Dorothy Lamour; unknown date.
Dorothy Lamour on Wikipedia
Dorothy Lamour on the Internet Movie Database
Dorothy Lamour with Bob Hope
Forecourt Ceremony held on Friday, February 5, 1943
Born: Mary Leta Dorothy Slaton, December 10, 1914, in New Orleans, Louisiana
Age at the time of the ceremony: 28
Died: September 22, 1996, in North Hollywood, California, age 81
Dorothy Lamour is known primarily for her "srtaight man" roles opposite the comic antics of Bing Crosby and Bob Hope in the Road movies, made between 1940 and 1962. A singer originally, Lamour toured in dinner theatres after her movie star began to fade.

Born to parents who were both working as waiters, Mary Leta was of French Louisianan, Spanish and Irish decent. Her parents divorced when she was two, with her mother re-marrying to Clarence Lambour, but they divorced while she was in her teens.

Mary Leta dropped out of high school to help pay the bills. She entered beauty pageants, and was crowned "Miss New Orleans" in 1931, at the age of 17. After relocating with her mother to Chicago, she was spotted at a local talent show by bandleader Herbie Kay, who offered her a job, touring with his band. Dorothy Lamour was now appearing in vaudeville and on radio with Kay, whom she married in 1935. That same year, she had a 15-minute radio program on NBC. She also appeared in Rudy Vallée's The Chase and Sandborn Hour on NBC radio.

Lamour moved to Hollywood, screen tested and was signed up by Paramount, where she made her debut in College Holiday (released in December 1936). She got top billing over Ray Milland in The Jungle Princess (released in December 1936, where she was clad in a sarong — which became her signature "look" for the rest of her career.

Lamour was now headlining in The Hurricane (released in November 1937), with Jon Hall, Spawn of the North (released in August 1938), with Geroge Raft, Disputed Passage (released in October 1939), and Johhny Apollo (which played the Chinese in April 1940), with Tyrone Power.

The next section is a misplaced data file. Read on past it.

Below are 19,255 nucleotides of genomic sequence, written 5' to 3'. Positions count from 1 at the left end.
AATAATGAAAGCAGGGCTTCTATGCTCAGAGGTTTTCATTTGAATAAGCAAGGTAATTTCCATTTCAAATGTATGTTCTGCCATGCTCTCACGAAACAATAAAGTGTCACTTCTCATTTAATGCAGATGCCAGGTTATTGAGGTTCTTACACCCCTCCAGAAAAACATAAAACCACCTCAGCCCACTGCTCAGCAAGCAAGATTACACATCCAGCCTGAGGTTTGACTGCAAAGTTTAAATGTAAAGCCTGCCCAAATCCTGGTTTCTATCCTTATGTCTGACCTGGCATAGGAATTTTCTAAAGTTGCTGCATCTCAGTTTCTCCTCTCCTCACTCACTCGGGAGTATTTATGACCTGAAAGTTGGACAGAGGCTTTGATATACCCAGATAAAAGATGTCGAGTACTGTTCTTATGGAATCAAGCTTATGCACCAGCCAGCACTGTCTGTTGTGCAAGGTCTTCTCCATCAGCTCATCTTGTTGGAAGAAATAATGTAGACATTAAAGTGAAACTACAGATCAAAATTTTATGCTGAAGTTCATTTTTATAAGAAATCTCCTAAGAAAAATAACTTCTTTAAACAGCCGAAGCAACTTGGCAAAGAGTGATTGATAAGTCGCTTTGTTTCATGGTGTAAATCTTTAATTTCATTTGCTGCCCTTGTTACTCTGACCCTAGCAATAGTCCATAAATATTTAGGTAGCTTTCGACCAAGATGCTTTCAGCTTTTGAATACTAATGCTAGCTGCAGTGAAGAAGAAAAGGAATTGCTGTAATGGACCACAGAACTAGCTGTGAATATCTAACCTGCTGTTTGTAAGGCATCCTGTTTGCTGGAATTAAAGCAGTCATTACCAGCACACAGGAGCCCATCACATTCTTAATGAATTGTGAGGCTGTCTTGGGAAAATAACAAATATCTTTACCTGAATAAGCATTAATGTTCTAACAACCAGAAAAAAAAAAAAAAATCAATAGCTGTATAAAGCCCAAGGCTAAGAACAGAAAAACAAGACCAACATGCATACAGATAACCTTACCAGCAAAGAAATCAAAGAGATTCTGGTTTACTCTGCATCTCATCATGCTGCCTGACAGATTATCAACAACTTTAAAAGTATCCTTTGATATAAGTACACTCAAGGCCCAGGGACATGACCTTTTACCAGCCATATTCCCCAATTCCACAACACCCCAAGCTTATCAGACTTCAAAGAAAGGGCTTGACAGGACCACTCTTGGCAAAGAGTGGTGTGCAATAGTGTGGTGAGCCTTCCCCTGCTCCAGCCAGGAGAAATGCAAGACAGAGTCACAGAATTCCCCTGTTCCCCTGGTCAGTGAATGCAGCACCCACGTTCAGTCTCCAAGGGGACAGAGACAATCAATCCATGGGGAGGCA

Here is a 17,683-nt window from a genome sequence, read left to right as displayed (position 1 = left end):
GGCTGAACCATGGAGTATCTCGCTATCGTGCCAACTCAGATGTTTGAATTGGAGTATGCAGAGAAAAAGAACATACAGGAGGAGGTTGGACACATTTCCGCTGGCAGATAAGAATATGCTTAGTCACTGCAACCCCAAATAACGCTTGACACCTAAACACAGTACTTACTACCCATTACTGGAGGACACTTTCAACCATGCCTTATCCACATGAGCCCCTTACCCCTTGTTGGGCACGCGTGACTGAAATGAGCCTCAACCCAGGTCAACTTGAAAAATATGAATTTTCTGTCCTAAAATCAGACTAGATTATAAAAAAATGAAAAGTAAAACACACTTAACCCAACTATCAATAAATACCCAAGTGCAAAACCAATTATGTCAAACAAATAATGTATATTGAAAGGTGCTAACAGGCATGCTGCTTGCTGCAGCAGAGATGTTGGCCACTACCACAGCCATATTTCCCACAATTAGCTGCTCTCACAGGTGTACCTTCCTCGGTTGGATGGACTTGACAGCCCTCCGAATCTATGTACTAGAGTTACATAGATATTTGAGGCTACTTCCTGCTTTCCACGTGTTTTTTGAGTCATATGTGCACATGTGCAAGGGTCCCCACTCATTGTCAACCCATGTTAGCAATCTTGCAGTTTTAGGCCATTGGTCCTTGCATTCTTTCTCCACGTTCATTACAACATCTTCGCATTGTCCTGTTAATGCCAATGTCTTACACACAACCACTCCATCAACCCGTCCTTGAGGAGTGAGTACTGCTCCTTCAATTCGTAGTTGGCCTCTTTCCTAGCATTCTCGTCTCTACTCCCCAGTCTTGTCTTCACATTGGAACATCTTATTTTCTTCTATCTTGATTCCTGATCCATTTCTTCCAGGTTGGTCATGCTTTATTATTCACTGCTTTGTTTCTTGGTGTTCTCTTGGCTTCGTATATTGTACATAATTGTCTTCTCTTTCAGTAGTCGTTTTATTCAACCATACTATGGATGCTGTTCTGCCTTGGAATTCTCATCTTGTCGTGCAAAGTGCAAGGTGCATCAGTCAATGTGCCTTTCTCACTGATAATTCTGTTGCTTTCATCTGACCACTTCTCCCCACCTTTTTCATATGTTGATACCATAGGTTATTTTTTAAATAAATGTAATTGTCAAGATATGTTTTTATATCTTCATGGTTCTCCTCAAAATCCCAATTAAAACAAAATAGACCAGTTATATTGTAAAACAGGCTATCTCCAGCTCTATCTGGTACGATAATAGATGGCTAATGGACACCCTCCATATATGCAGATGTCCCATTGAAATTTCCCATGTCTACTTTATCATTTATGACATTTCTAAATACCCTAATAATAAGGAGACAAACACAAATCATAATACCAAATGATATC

Bob Hope had heard Lamour's singing and suggested her for the role of "straight man" in a picture he was making with Bing Crosby called Road to Singapore (released in March 1940). Hope invited Lamour to sing in his USO shows, and she accepted, beginning in May 1941. Lamour co-starred in the next Road film, Road to Zanzibar (released in April 1941), which became a huge hit also. So was Beyond the Blue Horizon (released in June 1942).

The Road films had become so popular that Lamour and Bob Hope were asked to make their impressions at the Chinese together (Bing Crosby had been imprinted in April 1936). Hope and Lamour would star together in They Got Me Covered (which would play at the Chinese one week later, in February 1943). She and Hope remained friends for the rest of their lives. The Road films continued with Road to Morocco (released in April 1943), and she co-starred with Bing Crosby in Dixie (released in June 1943).

Lamour was a hugely popular pin-up girl during World War II, which allowed her to contribute to the war effort by selling War Bonds, where she was nicknamed "The Bond Bombshell" for her great success selling War Bonds. She also put in many hours at the Hollywood Canteen, where she danced and chatted with everyday soldiers on leave.

Lamour's, postwar films include: A Medal for Benny (released in April 1945), Road to Utopia (released in March 1946), My Favorite Brunette (released in April 1947), with Bob Hope, Road to Rio (released in December 1947), Our Merry Way (released in June 1948), Slightly French (released in February 1949) with Don Ameche, The Greatest Show on Earth (released in May 1952), with Charlton Heston, Road to Bali (released in January 1953), The Road to Hong Kong (released in May 1962), and Donovan's Reef (released in June 1963) with John Wayne.

Dorothy Lamour did a fair amount of guest-starring on television, on shows such as: Burke's Law in January and September 1964, I Spy in October 1967, The Name of the Game in October 1969, Love, American Style in January 1970, The Love Boat in December 1980, Hart to Hart in January 1984, Crazy Like a Fox in April 1986, Remington Steele in December 1984, and Murder She Wrote in March 1987.

In the 1960s, Lamour found success as a singer touring dinner theatres, and appearing in bus and truck tours of Broadway musicals, including Hello, Dolly! She made one last film, Creepshow 2 (released in May 1987), in which she rather enjoyed playing opposite George Kennedy.

Having divorced Herbie Kay in 1939, She married ad executive William Ross Howard III in 1943, with whom she had two sons; they remained married until his death in 1978. Lamour published her autobiography, My Side of the Road, in 1980. She passed away at her home in North Hollywood in 1996 at the age of 81.
Grauman's Chinese Theatre, Hollywood, California. Dorothy Lamour Forecourt block. Executed by Jean Klossner, Friday, February 5, 1943. 37 x 37 inches.
Grauman's Chinese Theatre, Hollywood, California. Dorothy Lamour Forecourt ceremony, Friday, February 5, 1943. Bob Hope helps steady Dorothy Lamour as cement artist Jean Klossner makes an impression of her shoe.
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